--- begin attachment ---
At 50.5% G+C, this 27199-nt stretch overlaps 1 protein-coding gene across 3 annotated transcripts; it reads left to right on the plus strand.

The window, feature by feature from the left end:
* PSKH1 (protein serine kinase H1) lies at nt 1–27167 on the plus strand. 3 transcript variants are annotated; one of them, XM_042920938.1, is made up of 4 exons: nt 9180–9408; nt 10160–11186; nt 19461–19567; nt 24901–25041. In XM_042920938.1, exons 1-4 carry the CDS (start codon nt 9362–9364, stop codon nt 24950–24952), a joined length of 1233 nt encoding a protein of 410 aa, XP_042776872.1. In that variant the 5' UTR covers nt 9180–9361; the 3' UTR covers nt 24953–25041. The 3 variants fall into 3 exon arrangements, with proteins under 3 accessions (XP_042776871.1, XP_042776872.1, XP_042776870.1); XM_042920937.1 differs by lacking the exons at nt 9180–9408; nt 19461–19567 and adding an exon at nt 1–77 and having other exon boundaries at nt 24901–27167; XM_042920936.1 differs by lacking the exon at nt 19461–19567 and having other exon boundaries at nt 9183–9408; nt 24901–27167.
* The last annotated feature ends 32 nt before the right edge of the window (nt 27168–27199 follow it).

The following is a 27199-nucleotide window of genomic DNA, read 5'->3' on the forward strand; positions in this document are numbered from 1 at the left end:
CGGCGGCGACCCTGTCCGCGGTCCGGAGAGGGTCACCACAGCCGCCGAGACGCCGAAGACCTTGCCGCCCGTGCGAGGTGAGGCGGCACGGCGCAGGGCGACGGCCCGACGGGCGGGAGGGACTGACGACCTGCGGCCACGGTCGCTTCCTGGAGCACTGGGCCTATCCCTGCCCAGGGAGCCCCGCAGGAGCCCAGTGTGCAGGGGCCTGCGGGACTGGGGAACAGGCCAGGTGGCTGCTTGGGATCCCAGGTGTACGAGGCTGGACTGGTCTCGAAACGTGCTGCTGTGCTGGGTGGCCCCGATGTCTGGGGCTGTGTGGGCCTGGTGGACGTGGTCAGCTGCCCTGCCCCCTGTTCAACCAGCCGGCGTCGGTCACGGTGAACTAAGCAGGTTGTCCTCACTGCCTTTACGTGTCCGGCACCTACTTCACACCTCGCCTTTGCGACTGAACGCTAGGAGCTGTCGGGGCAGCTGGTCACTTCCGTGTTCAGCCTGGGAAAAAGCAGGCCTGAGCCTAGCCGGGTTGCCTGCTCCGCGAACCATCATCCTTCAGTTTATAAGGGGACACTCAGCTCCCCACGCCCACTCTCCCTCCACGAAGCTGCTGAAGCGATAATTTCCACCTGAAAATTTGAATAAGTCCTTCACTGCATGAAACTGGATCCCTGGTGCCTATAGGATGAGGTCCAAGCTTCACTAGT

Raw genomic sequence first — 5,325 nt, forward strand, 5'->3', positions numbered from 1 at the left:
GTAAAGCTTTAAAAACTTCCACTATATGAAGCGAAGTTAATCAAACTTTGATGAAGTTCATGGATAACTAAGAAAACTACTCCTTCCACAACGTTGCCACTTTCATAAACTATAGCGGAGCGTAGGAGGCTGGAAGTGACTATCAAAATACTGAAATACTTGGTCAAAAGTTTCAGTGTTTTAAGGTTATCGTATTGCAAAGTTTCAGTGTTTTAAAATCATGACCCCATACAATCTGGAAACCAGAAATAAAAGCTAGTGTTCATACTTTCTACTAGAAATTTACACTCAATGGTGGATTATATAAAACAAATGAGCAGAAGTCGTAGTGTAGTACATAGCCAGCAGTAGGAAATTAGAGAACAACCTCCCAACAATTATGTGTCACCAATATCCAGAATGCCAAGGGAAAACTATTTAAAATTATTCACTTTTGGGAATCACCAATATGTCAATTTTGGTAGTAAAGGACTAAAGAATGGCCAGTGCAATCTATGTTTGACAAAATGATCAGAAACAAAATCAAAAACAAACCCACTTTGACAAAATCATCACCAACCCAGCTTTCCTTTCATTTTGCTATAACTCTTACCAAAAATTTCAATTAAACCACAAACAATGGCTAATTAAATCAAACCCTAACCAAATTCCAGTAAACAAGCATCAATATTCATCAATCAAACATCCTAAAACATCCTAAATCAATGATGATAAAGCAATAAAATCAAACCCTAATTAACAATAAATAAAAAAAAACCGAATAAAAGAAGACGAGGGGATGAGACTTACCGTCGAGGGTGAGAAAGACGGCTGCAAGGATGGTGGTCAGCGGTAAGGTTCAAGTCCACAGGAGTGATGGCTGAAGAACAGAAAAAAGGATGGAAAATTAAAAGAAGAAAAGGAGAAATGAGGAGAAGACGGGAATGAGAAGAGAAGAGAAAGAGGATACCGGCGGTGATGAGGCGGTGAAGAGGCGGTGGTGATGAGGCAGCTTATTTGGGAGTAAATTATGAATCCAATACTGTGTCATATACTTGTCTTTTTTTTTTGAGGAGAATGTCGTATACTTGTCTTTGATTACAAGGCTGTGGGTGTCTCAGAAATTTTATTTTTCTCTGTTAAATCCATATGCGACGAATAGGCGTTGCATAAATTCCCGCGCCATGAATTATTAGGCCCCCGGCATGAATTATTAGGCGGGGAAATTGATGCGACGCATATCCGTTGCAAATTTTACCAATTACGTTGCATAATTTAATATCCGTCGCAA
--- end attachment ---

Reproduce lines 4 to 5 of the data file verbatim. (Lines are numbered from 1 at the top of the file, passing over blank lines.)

* The last annotated feature ends 32 nt before the right edge of the window (nt 27168–27199 follow it).

The following is a 27199-nucleotide window of genomic DNA, read 5'->3' on the forward strand; positions in this document are numbered from 1 at the left end: